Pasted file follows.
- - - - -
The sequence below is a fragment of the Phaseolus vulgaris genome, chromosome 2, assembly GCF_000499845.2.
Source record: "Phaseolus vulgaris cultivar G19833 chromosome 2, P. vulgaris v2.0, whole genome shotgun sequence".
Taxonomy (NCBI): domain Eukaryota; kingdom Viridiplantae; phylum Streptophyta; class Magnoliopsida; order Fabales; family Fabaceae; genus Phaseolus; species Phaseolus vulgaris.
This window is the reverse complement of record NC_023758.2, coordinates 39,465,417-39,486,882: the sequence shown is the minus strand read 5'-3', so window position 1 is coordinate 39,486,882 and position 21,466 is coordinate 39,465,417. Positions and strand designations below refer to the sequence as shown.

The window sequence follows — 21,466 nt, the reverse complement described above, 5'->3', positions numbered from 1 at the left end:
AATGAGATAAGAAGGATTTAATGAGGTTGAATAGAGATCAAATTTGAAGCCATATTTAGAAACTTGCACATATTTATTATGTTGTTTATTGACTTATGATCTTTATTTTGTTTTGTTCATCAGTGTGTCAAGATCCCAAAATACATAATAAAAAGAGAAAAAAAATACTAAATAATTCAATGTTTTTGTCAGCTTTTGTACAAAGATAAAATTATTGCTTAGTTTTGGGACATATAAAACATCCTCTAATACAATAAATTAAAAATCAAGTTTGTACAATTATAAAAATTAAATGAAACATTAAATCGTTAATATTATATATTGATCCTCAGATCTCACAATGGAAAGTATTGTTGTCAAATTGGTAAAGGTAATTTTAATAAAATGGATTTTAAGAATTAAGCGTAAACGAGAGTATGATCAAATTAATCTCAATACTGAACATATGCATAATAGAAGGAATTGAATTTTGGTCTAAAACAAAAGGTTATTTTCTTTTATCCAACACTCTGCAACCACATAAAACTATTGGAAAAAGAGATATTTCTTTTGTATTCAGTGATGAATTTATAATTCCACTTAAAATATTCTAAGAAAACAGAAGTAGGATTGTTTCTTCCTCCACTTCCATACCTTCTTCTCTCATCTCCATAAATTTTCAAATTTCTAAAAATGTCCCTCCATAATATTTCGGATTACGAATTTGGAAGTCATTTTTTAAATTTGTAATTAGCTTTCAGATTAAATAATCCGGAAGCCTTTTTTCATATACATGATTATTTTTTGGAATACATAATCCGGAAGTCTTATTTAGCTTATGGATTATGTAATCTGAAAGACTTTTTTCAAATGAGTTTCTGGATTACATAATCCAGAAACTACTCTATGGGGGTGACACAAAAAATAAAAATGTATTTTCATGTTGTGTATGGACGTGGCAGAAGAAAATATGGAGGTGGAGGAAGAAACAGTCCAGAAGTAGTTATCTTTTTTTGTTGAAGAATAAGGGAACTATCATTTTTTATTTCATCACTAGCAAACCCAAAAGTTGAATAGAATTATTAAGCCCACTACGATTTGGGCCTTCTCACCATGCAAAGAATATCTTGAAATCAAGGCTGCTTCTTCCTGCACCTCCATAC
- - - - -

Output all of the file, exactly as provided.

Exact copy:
The sequence below is a fragment of the Phaseolus vulgaris genome, chromosome 2, assembly GCF_000499845.2.
Source record: "Phaseolus vulgaris cultivar G19833 chromosome 2, P. vulgaris v2.0, whole genome shotgun sequence".
Taxonomy (NCBI): domain Eukaryota; kingdom Viridiplantae; phylum Streptophyta; class Magnoliopsida; order Fabales; family Fabaceae; genus Phaseolus; species Phaseolus vulgaris.
This window is the reverse complement of record NC_023758.2, coordinates 39,465,417-39,486,882: the sequence shown is the minus strand read 5'-3', so window position 1 is coordinate 39,486,882 and position 21,466 is coordinate 39,465,417. Positions and strand designations below refer to the sequence as shown.

The window sequence follows — 21,466 nt, the reverse complement described above, 5'->3', positions numbered from 1 at the left end:
AATGAGATAAGAAGGATTTAATGAGGTTGAATAGAGATCAAATTTGAAGCCATATTTAGAAACTTGCACATATTTATTATGTTGTTTATTGACTTATGATCTTTATTTTGTTTTGTTCATCAGTGTGTCAAGATCCCAAAATACATAATAAAAAGAGAAAAAAAATACTAAATAATTCAATGTTTTTGTCAGCTTTTGTACAAAGATAAAATTATTGCTTAGTTTTGGGACATATAAAACATCCTCTAATACAATAAATTAAAAATCAAGTTTGTACAATTATAAAAATTAAATGAAACATTAAATCGTTAATATTATATATTGATCCTCAGATCTCACAATGGAAAGTATTGTTGTCAAATTGGTAAAGGTAATTTTAATAAAATGGATTTTAAGAATTAAGCGTAAACGAGAGTATGATCAAATTAATCTCAATACTGAACATATGCATAATAGAAGGAATTGAATTTTGGTCTAAAACAAAAGGTTATTTTCTTTTATCCAACACTCTGCAACCACATAAAACTATTGGAAAAAGAGATATTTCTTTTGTATTCAGTGATGAATTTATAATTCCACTTAAAATATTCTAAGAAAACAGAAGTAGGATTGTTTCTTCCTCCACTTCCATACCTTCTTCTCTCATCTCCATAAATTTTCAAATTTCTAAAAATGTCCCTCCATAATATTTCGGATTACGAATTTGGAAGTCATTTTTTAAATTTGTAATTAGCTTTCAGATTAAATAATCCGGAAGCCTTTTTTCATATACATGATTATTTTTTGGAATACATAATCCGGAAGTCTTATTTAGCTTATGGATTATGTAATCTGAAAGACTTTTTTCAAATGAGTTTCTGGATTACATAATCCAGAAACTACTCTATGGGGGTGACACAAAAAATAAAAATGTATTTTCATGTTGTGTATGGACGTGGCAGAAGAAAATATGGAGGTGGAGGAAGAAACAGTCCAGAAGTAGTTATCTTTTTTTGTTGAAGAATAAGGGAACTATCATTTTTTATTTCATCACTAGCAAACCCAAAAGTTGAATAGAATTATTAAGCCCACTACGATTTGGGCCTTCTCACCATGCAAAGAATATCTTGAAATCAAGGCTGCTTCTTCCTGCACCTCCATAC